Hunger Games As Role Model
The current popularity of the trilogy Hunger Games may offer teens a model of female leadership, according to sociologists. Katniss Everdeen, the central character in the books (and movie adaptation), is proficient with a bow and arrow. While her use of violence, weaponry, and stoicism may at times be shocking, self-reliant characters like Katniss can inspire young girls, according to sociologist Janice McCabe and her colleagues (Gender and Society, 2011). Katniss’s character displays strength in the face of adversity, whether facing starvation due to oppressive government policies—or threat of death. She’s self-reliant, and uses her wits and skills to solve her problems, rather than waiting for the men in her life to swoop in and take care of things.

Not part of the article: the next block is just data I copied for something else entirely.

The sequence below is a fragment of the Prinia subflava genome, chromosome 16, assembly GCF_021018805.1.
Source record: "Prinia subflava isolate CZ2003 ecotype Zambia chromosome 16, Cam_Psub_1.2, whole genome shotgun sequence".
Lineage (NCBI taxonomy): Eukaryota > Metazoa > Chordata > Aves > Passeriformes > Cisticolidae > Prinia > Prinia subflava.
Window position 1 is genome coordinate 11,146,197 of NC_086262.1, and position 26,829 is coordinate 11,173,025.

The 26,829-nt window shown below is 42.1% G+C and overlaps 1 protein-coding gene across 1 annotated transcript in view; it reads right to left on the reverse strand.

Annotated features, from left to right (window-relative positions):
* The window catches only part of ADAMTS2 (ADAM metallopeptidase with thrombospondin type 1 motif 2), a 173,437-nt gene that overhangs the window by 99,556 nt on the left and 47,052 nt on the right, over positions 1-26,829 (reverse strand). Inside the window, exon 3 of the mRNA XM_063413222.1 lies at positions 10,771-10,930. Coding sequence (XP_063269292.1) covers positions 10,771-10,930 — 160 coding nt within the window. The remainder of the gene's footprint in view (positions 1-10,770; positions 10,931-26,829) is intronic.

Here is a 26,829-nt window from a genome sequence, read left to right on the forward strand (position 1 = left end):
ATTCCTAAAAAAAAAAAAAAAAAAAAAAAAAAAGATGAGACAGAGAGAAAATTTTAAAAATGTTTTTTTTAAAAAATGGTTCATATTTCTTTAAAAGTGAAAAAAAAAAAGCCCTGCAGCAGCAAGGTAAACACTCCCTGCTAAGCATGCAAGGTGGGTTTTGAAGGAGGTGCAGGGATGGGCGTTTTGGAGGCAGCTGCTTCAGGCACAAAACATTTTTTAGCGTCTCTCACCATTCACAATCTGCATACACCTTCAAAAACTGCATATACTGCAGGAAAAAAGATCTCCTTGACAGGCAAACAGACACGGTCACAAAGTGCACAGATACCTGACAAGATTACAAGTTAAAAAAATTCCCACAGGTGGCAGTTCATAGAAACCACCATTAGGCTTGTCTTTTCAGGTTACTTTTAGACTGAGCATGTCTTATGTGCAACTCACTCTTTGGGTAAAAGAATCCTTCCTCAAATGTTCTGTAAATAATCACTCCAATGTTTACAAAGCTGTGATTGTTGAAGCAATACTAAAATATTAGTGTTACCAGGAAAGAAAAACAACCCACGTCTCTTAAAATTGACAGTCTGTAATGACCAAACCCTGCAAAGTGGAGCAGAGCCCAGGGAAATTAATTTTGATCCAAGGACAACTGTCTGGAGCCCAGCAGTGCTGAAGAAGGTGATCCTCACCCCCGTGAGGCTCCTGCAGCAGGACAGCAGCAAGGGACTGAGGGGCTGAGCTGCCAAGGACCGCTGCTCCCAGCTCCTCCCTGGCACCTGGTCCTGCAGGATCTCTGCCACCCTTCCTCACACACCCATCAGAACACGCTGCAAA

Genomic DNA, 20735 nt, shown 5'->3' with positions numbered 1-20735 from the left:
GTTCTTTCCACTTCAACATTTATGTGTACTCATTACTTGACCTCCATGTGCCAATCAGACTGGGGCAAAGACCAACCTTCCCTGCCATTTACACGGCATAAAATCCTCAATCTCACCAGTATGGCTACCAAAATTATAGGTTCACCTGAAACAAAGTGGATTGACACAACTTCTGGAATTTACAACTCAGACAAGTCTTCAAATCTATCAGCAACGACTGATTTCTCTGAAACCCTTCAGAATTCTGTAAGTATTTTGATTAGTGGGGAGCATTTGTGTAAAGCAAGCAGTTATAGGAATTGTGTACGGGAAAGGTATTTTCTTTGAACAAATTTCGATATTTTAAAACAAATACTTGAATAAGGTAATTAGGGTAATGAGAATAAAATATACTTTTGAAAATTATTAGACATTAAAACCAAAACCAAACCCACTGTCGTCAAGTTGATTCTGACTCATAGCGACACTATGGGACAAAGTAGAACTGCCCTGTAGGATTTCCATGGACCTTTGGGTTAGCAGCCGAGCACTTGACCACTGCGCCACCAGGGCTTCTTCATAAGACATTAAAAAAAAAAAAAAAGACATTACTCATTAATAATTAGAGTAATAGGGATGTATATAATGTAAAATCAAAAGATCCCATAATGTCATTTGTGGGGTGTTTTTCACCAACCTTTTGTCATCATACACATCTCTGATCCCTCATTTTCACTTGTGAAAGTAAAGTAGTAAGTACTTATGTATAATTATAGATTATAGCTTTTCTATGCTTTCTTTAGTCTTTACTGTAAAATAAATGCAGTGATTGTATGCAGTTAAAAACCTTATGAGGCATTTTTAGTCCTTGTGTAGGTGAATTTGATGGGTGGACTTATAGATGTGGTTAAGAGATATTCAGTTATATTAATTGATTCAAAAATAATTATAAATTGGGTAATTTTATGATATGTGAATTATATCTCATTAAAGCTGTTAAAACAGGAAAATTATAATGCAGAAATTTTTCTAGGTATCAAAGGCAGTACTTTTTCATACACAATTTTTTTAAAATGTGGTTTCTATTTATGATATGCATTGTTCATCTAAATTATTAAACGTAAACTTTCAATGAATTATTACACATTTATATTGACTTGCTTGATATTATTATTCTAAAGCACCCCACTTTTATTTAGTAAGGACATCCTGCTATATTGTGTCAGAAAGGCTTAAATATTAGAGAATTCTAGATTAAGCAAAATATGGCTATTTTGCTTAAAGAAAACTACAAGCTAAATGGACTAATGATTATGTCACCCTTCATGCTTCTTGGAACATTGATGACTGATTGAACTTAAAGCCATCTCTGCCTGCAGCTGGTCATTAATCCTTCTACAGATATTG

Female central characters are significant for young girls and women, McCabe and her co-authors argue, because they counteract the “widespread pattern of underrepresentation of females” in children’s literature. Such underrepresentation, according to McCabe, “may contribute to a sense of unimportance among girls and privilege among boys.” Perhaps characters like Katniss, who would rather take care of business herself than rely on boys, can change the way girls understand themselves—at least a little bit.